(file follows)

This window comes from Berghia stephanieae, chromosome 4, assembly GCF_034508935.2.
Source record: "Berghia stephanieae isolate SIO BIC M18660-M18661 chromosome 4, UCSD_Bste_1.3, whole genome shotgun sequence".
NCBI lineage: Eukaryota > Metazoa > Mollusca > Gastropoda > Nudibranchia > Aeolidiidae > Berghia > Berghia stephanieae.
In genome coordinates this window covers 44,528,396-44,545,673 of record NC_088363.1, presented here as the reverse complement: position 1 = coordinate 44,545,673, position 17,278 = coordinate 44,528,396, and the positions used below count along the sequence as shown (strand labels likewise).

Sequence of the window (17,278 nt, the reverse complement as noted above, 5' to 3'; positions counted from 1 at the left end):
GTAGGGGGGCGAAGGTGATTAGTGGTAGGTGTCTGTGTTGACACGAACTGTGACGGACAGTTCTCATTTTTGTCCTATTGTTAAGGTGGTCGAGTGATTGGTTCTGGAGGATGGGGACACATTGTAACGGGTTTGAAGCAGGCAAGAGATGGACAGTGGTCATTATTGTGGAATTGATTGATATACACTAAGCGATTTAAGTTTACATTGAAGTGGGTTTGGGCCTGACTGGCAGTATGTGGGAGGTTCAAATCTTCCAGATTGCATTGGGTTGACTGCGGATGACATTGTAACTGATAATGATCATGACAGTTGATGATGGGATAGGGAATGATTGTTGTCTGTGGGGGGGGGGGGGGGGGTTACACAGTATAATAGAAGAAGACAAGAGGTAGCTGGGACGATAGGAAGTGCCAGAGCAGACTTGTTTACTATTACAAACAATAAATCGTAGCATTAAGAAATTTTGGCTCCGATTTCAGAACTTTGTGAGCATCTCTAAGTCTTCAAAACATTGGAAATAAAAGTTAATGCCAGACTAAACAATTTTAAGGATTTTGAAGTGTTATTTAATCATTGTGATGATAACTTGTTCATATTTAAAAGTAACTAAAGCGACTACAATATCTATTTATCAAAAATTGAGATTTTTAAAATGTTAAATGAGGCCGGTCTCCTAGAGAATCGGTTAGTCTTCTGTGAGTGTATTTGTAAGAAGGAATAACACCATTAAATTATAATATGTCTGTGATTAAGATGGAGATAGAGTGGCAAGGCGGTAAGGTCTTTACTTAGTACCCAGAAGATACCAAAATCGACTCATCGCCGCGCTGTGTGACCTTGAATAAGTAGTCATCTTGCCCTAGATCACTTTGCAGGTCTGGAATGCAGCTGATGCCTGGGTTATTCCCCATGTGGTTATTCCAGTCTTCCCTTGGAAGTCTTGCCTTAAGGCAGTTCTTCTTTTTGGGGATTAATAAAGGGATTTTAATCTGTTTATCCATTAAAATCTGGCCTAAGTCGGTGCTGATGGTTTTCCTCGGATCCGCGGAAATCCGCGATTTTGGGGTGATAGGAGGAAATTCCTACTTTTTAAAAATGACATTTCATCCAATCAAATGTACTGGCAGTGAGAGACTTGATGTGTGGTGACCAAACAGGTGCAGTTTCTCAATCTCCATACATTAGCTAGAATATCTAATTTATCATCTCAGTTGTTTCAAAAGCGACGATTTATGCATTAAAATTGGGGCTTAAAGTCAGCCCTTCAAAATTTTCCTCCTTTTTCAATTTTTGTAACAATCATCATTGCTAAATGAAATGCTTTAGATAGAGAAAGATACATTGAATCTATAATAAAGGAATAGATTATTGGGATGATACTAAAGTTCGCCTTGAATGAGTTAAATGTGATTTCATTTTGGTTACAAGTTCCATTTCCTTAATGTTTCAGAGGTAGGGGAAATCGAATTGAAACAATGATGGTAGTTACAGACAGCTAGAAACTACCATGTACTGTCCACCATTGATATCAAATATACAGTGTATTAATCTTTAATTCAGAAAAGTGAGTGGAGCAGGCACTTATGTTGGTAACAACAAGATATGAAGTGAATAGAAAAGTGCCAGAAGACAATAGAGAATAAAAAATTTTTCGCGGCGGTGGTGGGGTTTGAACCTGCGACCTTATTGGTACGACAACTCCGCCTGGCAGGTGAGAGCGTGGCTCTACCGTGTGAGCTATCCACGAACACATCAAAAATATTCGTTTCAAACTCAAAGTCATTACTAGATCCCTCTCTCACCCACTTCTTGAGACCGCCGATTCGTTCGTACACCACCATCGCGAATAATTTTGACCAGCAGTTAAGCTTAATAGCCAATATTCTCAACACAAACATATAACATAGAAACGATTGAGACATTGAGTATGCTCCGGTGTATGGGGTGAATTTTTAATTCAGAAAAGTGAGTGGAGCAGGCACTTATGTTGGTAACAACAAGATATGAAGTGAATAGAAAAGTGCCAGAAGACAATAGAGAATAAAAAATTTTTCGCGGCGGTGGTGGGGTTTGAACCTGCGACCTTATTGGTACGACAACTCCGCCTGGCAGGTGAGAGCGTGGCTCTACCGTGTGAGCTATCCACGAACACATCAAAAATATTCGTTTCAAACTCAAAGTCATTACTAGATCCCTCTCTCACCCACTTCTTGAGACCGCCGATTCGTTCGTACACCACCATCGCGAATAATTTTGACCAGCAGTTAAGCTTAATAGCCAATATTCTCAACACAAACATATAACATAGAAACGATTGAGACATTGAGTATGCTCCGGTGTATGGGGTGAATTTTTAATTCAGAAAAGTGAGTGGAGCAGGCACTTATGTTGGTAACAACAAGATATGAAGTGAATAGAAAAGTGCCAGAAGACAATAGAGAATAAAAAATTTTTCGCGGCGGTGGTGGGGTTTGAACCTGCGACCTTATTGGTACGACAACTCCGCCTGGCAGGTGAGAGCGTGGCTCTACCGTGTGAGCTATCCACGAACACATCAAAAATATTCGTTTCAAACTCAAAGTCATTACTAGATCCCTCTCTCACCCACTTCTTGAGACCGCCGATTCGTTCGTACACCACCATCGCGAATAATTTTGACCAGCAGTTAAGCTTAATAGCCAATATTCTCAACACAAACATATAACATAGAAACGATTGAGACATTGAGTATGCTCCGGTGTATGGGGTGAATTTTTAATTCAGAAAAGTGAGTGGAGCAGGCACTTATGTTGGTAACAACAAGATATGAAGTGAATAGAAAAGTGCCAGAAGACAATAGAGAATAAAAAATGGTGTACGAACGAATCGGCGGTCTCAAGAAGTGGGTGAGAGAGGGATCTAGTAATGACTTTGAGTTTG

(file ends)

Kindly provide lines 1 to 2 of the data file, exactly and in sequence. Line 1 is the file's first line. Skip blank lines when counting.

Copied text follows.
This window comes from Berghia stephanieae, chromosome 4, assembly GCF_034508935.2.
Source record: "Berghia stephanieae isolate SIO BIC M18660-M18661 chromosome 4, UCSD_Bste_1.3, whole genome shotgun sequence".